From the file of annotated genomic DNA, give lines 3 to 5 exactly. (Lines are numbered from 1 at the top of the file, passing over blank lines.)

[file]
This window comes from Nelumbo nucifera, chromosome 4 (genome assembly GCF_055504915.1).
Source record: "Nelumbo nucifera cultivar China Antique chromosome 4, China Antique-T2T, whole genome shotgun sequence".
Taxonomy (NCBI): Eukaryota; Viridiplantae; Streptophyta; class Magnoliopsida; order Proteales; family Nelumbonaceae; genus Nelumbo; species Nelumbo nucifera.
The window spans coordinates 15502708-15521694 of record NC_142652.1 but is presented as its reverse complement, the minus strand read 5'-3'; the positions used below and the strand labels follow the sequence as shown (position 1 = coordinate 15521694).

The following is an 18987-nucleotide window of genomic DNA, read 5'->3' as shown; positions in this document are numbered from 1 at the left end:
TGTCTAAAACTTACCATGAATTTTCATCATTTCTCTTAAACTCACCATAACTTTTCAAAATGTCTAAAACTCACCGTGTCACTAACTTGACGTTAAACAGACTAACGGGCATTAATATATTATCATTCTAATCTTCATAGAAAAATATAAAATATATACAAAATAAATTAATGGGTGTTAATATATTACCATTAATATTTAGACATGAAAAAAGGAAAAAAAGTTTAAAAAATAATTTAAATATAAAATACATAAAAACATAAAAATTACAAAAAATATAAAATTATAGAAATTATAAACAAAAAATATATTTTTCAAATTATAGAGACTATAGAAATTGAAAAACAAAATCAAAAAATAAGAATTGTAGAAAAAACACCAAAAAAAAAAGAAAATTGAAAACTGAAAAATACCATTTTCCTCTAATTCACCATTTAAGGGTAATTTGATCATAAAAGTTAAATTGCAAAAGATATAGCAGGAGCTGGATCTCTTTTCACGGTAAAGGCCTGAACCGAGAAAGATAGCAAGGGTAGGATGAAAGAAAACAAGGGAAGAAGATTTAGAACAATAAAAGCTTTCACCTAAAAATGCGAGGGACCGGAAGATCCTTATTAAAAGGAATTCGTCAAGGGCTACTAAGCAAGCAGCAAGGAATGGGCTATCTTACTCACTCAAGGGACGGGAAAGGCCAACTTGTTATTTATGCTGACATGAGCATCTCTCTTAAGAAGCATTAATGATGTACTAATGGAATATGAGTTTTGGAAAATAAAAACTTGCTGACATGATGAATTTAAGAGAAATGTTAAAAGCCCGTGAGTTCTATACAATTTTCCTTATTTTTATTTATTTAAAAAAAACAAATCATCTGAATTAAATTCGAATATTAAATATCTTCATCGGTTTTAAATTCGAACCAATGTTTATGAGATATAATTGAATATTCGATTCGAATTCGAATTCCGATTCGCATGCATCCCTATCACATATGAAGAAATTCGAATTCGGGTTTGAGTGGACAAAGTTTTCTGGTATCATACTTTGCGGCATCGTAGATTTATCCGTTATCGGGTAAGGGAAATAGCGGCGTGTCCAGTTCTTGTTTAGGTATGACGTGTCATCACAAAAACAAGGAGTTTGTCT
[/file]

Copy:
Taxonomy (NCBI): Eukaryota; Viridiplantae; Streptophyta; class Magnoliopsida; order Proteales; family Nelumbonaceae; genus Nelumbo; species Nelumbo nucifera.
The window spans coordinates 15502708-15521694 of record NC_142652.1 but is presented as its reverse complement, the minus strand read 5'-3'; the positions used below and the strand labels follow the sequence as shown (position 1 = coordinate 15521694).

The following is an 18987-nucleotide window of genomic DNA, read 5'->3' as shown; positions in this document are numbered from 1 at the left end: